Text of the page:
The strength of this show really lies in the first half of the series. How many of us have absentmindedly thought on a train platform or on a high ledge, “if I jumped here I would die”. I’m sure it’s not just me, yet it’s such a taboo conversation. Perfect for Shigofumi to delve right in to, then. On top of that, we discuss what actually makes a friend. Is chatting over lunch every day the bar, or is it set higher? The fact that this episode made me think of all of those things and more, as well as keeping the suspense going, makes it very special in my view.

We’re soon introduced to the other delivery person/magical staff combo. It would have been very easy for this shows’ characters to slip into stereotypes (let’s conveniently forget Fumika is a standard issue kuudere for now), but Chiaki manages to be an antidote to Fumika, while not compromising her own character. Kana Ueda’s performance as Fumika was very good indeed, despite her Fumika being lower than her other roles (notably Saki Miyanaga in Saki, Yumi Fukuzawa in Maria Watches Over Us, Hayate Yagami in Magical Girl Lyrical Nanoha A’s). Her voice has more than enough flexibility to voice a multi-faceted (literally) character such as Fumika, going from quiet and powerful to fragile and emotional in later episodes.

Kana Ueda does an excellent job voicing both sides of Fumika's personality

We also have the matter of Fumika’s back story to deal with. And honestly, this is the downfall of the show. Fumika’s time as a child is as heartrending as the rest of the show, where she develops multiple personality disorder in reaction to abuse at the hands of her father. The resolution of these issues in the last few episodes however, is clumsy, strange, and frankly, unintelligible. Furthermore, the pacing for these revelations was rubbish. Explanations were wheeled out in the final episode, there was a confession between Fumika’s friends in the final episode that came from some minor development weeks previously and everything felt rushed at the end.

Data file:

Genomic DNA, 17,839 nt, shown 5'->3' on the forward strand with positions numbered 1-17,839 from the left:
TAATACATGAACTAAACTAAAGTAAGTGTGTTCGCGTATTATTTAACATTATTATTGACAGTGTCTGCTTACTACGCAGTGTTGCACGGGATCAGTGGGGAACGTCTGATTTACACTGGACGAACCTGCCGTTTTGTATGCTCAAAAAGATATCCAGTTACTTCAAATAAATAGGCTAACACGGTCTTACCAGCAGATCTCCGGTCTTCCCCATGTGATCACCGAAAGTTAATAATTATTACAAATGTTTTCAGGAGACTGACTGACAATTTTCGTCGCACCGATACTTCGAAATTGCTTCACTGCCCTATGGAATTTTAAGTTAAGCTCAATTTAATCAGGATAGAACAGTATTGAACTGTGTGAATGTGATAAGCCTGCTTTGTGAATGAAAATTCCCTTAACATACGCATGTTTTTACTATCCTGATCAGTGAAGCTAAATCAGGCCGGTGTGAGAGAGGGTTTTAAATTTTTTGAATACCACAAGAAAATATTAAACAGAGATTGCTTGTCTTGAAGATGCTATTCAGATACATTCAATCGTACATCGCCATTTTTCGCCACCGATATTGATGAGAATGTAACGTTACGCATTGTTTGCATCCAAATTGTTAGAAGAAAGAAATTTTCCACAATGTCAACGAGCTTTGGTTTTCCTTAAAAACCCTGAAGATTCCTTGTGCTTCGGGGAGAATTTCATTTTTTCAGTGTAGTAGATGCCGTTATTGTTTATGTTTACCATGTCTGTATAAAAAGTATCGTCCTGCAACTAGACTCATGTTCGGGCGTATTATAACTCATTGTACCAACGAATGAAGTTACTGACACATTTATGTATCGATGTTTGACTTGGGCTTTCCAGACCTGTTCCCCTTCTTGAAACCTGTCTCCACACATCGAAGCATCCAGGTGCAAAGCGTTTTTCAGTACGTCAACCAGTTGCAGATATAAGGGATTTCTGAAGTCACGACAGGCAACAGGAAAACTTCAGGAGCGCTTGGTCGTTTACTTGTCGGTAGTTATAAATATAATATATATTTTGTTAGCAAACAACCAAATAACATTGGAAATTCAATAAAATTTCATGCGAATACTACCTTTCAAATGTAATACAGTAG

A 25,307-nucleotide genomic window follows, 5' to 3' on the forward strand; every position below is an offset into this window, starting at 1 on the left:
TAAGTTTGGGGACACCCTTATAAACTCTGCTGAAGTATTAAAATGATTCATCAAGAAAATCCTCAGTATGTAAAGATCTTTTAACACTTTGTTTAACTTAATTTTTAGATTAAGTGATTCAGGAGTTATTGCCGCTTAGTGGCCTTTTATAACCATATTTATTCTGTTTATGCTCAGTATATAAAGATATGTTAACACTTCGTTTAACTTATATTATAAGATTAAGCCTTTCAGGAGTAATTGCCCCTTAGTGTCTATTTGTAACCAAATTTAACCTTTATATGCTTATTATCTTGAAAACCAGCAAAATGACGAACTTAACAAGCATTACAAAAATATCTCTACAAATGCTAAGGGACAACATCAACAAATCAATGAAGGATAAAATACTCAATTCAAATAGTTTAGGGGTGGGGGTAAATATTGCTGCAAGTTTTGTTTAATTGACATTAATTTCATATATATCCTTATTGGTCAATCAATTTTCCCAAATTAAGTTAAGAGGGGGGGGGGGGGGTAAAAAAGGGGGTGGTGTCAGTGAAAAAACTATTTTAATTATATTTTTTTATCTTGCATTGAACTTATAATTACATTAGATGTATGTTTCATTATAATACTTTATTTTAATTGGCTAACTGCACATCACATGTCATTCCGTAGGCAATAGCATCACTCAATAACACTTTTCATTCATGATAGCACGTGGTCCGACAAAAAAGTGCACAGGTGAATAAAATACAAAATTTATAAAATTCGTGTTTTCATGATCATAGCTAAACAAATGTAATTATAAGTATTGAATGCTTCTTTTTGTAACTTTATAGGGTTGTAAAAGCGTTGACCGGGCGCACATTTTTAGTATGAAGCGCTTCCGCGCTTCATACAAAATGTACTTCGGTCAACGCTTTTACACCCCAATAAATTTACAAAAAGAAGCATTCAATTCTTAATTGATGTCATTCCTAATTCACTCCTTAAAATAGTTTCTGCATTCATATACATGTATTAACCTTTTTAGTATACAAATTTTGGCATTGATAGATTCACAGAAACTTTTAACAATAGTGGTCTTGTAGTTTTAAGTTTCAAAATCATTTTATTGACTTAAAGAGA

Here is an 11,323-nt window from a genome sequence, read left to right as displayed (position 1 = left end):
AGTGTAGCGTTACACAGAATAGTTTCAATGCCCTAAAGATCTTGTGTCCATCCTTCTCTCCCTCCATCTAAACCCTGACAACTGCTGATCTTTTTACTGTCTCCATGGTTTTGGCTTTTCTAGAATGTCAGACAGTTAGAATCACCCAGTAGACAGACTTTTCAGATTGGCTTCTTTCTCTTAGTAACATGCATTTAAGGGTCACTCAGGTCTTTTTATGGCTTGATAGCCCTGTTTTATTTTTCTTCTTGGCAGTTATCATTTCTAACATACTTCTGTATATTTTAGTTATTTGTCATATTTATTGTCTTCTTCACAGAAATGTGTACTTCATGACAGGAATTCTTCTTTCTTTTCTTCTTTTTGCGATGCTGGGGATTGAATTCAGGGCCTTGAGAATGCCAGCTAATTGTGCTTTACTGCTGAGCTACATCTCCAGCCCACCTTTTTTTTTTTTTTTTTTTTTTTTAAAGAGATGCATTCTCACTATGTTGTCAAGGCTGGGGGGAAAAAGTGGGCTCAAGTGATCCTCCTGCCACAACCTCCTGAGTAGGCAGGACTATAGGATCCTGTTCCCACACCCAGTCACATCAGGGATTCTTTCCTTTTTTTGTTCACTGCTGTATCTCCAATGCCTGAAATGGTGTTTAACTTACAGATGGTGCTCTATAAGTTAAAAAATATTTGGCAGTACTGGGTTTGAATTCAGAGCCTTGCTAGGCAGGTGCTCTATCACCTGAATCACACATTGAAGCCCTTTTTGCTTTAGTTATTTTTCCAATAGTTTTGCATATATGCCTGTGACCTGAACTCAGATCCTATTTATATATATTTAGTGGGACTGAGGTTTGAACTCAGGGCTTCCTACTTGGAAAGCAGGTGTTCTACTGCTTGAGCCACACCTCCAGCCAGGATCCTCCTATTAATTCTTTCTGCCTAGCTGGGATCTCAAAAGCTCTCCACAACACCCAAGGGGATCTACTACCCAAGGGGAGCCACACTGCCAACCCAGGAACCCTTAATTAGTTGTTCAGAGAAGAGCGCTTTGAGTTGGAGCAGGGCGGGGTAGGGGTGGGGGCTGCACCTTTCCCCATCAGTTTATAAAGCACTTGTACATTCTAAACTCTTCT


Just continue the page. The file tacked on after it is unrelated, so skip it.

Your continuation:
Perhaps J.C. Staff knew this, as the DVD-only episode 13 managed to get back to the form of earlier episodes, what with its tense moments and difficult-to-watch, but gripping bullying scenes.

The opening song for Shigofumi is sung by Ali Project, who I hate with a passion. I think their vocal style and timing is strange, and I can’t really understand why they’re as popular as they are. The OST is generally weak, not leaving much lingering impression during the show. Hikaru Nanase, who produced the soundtrack, is much better in his later work for Canaan, whose soundtrack I remember as being one of the few good things about that series. The ending song, “Chain” by Snow*, is lovely though, with its gorgeous violin accompaniment and excellent vocals.

So to sum up, Shigofumi is a very thought-provoking show, giving many insights both on death, and on the way we act during life. It manages to both depress with its numerous tragic moments, and yet give hope. Despite this, it really loses its way in the second half when it gets down to the plot of its central characters. At its heart it’s still a great anime, and I would heartily recommend it, but it could have been told in a much clearer way.

Finally, since it’s Christmas Eve, I’d like to wish everyone a very happy Christmas and a merry new year. Have a good one, peeps!

Shigofumi: Letters From The Departed has been released on DVD in North America by Sentai Filmworks. It is also streaming in North America via The Anime Network. For everyone else, fansubs are available from the usual outlets.